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Christian F. Otto

German palace in the town of Bruchsal, situated c. 25 km south of Speyer between Heidelberg and Karlsruhe, Baden-Württemberg. When Damian Hugo Schönborn was elected Prince–Bishop of Speyer in 1719, he initially intended to rebuild the destroyed bishop’s palace that was attached to the north flank of Speyer Cathedral, but the project brought him into conflict with the Protestant municipal authorities. He then decided to construct a new Residenz on the northern edge of Bruchsal, which had been part of the bishopric of Speyer since the 11th century. As war could be expected at any time in the area, the Residenz complex was to consist of individual buildings separated from one another and grouped around courtyards, an arrangement that would help to control the spread of fire. Plans were procured from Maximilian von Welsch, the architect of Damian Hugo’s uncle, Lothar Franz, Elector of Mainz. Von Welsch’s scheme for Schloss Bruchsal is lost, but his ability to arrange larger groups of buildings effectively on a site suggests that he devised the layout of free-standing buildings and interlocked axes. The tall, rectangular block of the palace was placed on an axis formed by a tree-lined avenue and gardens on one side and on the other by a symmetrical arrangement of buildings and a large courtyard that extended over the adjoining Bergstrasse (now Schönbornstrasse). The street was straddled by the Damian Gate at one end, and at the other it was bracketed by long rows of buildings. Work began first on the flanking blocks, to the designs of ...

Article

Christian F. Otto

[Augustusburg]

German Electoral castle, c. 8 km west of the Rhine, halfway between Bonn and Cologne. The medieval castle, a massive rectangular building containing a court and surrounded by a moat, was extensively destroyed by Louis XIV’s troops in 1689. Elector Joseph Clemens of Cologne decided to rebuild the ruin, and in 1715 his architectural adviser, the Parisian court architect Robert de Cotte, submitted plans for the project. No work had begun, however, when Joseph Clemens died in 1723. His nephew and successor, Clemens August, immediately took over the project, employing an experienced local architect, Johann Conrad Schlaun. In his scheme Schlaun incorporated much of the existing fabric. He duplicated the existing north-west tower with another in the south-west and retained the moat around the whole site, creating a C-shaped building that was open to the east. Construction of the two-storey elevation, set on a one-storey base and capped by a mansard roof, was complete by ...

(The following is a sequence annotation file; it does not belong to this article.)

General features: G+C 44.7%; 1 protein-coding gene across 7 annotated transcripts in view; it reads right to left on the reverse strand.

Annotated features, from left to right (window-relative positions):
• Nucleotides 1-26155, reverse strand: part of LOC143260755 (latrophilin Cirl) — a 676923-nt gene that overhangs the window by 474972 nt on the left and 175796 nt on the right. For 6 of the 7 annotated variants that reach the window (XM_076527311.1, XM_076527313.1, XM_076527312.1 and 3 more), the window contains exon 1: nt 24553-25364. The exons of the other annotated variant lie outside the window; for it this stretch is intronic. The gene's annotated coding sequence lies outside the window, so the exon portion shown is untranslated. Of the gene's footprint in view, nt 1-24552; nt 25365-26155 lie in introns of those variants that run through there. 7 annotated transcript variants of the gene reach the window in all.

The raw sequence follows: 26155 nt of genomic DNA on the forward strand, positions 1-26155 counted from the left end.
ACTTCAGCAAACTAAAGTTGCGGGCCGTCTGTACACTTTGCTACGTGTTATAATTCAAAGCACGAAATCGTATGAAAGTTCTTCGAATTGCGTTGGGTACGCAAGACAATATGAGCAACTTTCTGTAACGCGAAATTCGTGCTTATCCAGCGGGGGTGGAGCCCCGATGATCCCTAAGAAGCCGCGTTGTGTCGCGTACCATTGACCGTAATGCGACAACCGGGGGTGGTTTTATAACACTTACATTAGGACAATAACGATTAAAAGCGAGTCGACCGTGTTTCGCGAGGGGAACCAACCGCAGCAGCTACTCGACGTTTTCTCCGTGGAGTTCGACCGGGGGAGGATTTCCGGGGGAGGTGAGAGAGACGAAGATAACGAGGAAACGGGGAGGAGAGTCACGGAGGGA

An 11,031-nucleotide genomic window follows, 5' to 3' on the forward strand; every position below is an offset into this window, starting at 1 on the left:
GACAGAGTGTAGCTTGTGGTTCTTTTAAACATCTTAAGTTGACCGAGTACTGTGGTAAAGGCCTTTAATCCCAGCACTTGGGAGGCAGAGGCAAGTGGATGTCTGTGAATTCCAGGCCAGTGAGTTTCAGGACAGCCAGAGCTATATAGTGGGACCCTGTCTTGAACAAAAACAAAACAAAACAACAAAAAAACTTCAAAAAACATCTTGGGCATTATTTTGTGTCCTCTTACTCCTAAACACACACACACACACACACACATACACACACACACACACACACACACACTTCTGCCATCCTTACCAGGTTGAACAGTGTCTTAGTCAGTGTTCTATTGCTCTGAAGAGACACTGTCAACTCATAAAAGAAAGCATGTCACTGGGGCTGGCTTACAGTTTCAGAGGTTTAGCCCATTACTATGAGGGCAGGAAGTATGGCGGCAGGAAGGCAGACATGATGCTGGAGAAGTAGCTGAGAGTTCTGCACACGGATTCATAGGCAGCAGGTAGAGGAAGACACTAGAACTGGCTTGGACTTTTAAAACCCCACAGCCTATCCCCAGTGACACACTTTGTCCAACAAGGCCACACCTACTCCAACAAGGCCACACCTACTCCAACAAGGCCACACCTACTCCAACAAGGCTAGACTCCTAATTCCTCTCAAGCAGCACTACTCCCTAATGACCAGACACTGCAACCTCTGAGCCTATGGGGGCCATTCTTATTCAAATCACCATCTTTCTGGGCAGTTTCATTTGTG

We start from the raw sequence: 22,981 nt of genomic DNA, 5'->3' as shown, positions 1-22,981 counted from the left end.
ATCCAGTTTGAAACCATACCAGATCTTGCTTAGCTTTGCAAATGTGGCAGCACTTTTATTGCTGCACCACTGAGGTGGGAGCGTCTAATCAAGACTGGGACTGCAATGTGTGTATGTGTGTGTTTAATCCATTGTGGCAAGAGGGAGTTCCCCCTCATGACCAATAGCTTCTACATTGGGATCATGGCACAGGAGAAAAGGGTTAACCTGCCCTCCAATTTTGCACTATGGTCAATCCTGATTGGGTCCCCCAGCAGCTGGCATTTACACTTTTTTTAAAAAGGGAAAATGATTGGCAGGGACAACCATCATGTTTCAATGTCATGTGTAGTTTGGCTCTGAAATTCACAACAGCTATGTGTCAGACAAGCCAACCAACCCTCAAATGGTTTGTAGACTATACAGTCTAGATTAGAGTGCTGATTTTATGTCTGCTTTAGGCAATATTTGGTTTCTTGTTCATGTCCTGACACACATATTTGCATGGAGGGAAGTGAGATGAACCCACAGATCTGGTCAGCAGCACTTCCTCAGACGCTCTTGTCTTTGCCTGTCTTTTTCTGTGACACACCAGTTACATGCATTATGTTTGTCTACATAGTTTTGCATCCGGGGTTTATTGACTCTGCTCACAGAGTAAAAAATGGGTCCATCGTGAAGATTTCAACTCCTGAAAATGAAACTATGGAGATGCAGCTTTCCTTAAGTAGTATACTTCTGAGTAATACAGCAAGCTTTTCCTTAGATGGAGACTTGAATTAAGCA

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Maria Natália Correia Guedes

[Palácio Nacional de Queluz]

Residence near Lisbon, Portugal. The main construction began in 1746 under the direction of the Infante Dom Pedro of Braganza (1717–86), uncle and subsequently king-consort (as Peter III) to Mary I. It became the official royal residence from 10 November 1794 until 27 November 1807, when the Napoleonic invasion forced the royal family to depart for exile in Brazil. The building began as a hunting-lodge owned by the Marquês de Castelo Rodrigo, a diplomat and statesman to Philip II of Spain (I of Portugal). In 1654 the property was incorporated into the estate of the Portuguese royal Infante and was subsequently inherited by Dom Pedro in 1742. His scheme of enlargement was given impetus by a fire in 1751, which destroyed the Paço Corte Real in Lisbon.

The new central east wing (1746–58) and the chapel (1750–52) were designed by Mateus Vicente de Oliveira (for illustration ...

Article

Christina Thon

Pilgrimage church situated 3 km south-east of Steingaden in Upper Bavaria, Germany. An outstanding work of Bavarian Rococo, it stands in a forest meadow against a background of the Trauchgau Mountains. It is the last collaborative work of the brothers Johann Baptist Zimmermann and Dominikus Zimmermann. About 1743 Abbot Hyazinth Gassner (d 1745) of the Premonstratensian monastery of Steingaden commissioned Dominikus Zimmermann to design a church to house a miraculous image of the Flagellation; Wies Church was executed in 1745–57. The nave, an elongated oval surrounded by eight pairs of supports in an alternately wide and narrow spacing ( see fig. ), opens on to an ambulatory. On the west side a vestibule with organ gallery was added, to the east a long choir with an apsidal end, flanked at ground-floor level by an ambulatory and on the upper floor by galleries. On the east side a tower and the priest’s house adjoin the building....